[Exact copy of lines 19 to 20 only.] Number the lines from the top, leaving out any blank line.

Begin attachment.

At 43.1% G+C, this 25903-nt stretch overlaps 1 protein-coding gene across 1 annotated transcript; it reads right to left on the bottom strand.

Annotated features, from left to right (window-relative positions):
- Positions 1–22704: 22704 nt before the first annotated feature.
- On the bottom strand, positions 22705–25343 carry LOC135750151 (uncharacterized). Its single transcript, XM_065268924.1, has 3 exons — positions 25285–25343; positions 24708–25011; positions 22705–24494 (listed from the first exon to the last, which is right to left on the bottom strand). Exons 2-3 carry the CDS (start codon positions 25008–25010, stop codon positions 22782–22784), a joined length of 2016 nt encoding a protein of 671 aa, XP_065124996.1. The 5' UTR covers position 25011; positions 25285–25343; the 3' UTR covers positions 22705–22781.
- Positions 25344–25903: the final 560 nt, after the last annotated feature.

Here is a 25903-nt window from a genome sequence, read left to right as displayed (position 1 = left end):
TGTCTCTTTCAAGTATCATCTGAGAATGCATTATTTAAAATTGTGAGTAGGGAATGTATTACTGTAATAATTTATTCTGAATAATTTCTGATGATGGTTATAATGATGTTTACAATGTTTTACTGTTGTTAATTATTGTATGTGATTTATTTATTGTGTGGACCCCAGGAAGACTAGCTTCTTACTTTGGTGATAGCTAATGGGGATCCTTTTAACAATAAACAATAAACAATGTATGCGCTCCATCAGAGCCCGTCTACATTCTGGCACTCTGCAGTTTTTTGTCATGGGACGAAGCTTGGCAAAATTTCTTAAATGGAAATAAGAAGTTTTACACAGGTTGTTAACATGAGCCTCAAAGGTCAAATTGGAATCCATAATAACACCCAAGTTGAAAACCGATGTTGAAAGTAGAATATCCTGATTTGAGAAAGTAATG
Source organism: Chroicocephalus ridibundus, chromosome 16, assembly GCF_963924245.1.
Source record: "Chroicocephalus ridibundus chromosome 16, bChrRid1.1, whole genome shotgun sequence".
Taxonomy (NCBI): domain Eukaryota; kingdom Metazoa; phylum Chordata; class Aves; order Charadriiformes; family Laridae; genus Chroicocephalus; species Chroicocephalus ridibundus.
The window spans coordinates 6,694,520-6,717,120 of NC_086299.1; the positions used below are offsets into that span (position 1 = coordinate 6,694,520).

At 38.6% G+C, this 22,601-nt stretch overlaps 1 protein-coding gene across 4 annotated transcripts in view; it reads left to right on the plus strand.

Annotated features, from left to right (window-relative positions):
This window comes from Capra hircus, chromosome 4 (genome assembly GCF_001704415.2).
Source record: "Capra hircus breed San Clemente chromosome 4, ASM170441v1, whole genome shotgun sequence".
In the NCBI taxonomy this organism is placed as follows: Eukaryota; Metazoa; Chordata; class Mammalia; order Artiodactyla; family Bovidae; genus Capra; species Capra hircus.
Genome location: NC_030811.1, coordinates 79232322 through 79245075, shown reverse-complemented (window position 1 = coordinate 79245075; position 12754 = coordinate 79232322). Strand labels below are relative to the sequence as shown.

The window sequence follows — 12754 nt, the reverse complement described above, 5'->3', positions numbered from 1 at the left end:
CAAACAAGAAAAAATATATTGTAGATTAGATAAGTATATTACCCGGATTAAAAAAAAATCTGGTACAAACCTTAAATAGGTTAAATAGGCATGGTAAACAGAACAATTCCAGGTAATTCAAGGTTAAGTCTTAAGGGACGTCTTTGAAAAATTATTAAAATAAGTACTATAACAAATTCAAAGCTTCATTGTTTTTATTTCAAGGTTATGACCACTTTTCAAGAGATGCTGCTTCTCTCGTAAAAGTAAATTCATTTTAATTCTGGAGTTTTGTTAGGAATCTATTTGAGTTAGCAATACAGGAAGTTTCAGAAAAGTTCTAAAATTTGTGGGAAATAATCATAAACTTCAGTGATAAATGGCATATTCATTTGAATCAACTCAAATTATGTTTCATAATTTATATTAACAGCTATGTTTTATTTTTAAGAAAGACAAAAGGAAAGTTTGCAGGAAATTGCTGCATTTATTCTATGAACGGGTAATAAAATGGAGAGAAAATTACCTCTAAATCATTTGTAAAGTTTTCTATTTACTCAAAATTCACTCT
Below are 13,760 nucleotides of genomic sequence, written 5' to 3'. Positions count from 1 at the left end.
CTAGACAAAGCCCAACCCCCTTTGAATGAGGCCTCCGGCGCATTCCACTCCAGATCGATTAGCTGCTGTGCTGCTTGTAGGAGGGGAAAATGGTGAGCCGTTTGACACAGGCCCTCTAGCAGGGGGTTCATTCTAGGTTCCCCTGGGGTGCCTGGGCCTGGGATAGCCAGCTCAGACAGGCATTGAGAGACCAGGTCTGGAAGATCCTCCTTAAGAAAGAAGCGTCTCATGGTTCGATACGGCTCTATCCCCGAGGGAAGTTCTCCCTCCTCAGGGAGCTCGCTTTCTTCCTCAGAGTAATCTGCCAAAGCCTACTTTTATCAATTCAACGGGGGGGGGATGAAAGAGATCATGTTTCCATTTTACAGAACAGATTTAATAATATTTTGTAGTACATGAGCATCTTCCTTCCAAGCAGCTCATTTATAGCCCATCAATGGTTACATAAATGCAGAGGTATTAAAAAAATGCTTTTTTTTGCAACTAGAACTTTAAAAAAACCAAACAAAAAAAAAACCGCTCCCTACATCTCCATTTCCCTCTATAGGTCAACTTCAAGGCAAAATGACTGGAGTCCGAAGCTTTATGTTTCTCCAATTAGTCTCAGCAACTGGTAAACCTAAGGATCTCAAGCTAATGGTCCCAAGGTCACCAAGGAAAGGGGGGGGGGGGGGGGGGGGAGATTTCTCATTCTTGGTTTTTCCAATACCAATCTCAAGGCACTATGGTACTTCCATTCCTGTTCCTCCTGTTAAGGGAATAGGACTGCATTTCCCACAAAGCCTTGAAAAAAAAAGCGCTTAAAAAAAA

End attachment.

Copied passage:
CAAACAAGAAAAAATATATTGTAGATTAGATAAGTATATTACCCGGATTAAAAAAAAATCTGGTACAAACCTTAAATAGGTTAAATAGGCATGGTAAACAGAACAATTCCAGGTAATTCAAGGTTAAGTCTTAAGGGACGTCTTTGAAAAATTATTAAAATAAGTACTATAACAAATTCAAAGCTTCATTGTTTTTATTTCAAGGTTATGACCACTTTTCAAGAGATGCTGCTTCTCTCGTAAAAGTAAATTCATTTTAATTCTGGAGTTTTGTTAGGAATCTATTTGAGTTAGCAATACAGGAAGTTTCAGAAAAGTTCTAAAATTTGTGGGAAATAATCATAAACTTCAGTGATAAATGGCATATTCATTTGAATCAACTCAAATTATGTTTCATAATTTATATTAACAGCTATGTTTTATTTTTAAGAAAGACAAAAGGAAAGTTTGCAGGAAATTGCTGCATTTATTCTATGAACGGGTAATAAAATGGAGAGAAAATTACCTCTAAATCATTTGTAAAGTTTTCTATTTACTCAAAATTCACTCT
Below are 13,760 nucleotides of genomic sequence, written 5' to 3'. Positions count from 1 at the left end.